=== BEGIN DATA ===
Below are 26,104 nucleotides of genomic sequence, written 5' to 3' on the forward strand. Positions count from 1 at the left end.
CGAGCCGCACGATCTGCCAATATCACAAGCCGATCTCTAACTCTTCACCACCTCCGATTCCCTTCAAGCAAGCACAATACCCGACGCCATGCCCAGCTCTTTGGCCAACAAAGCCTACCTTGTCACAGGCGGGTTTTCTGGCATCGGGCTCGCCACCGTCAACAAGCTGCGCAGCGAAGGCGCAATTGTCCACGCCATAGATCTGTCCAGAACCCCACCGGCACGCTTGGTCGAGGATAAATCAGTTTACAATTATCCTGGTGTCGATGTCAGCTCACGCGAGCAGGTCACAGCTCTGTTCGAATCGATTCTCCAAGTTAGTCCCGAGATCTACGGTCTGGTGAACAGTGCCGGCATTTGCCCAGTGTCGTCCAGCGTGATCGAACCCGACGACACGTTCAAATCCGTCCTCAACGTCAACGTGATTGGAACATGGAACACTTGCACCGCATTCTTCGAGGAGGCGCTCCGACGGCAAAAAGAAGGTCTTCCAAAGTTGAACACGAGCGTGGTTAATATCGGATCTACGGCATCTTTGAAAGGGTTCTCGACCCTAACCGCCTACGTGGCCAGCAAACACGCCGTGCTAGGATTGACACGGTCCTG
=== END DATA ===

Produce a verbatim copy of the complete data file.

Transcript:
Below are 26,104 nucleotides of genomic sequence, written 5' to 3' on the forward strand. Positions count from 1 at the left end.
CGAGCCGCACGATCTGCCAATATCACAAGCCGATCTCTAACTCTTCACCACCTCCGATTCCCTTCAAGCAAGCACAATACCCGACGCCATGCCCAGCTCTTTGGCCAACAAAGCCTACCTTGTCACAGGCGGGTTTTCTGGCATCGGGCTCGCCACCGTCAACAAGCTGCGCAGCGAAGGCGCAATTGTCCACGCCATAGATCTGTCCAGAACCCCACCGGCACGCTTGGTCGAGGATAAATCAGTTTACAATTATCCTGGTGTCGATGTCAGCTCACGCGAGCAGGTCACAGCTCTGTTCGAATCGATTCTCCAAGTTAGTCCCGAGATCTACGGTCTGGTGAACAGTGCCGGCATTTGCCCAGTGTCGTCCAGCGTGATCGAACCCGACGACACGTTCAAATCCGTCCTCAACGTCAACGTGATTGGAACATGGAACACTTGCACCGCATTCTTCGAGGAGGCGCTCCGACGGCAAAAAGAAGGTCTTCCAAAGTTGAACACGAGCGTGGTTAATATCGGATCTACGGCATCTTTGAAAGGGTTCTCGACCCTAACCGCCTACGTGGCCAGCAAACACGCCGTGCTAGGATTGACACGGTCCTG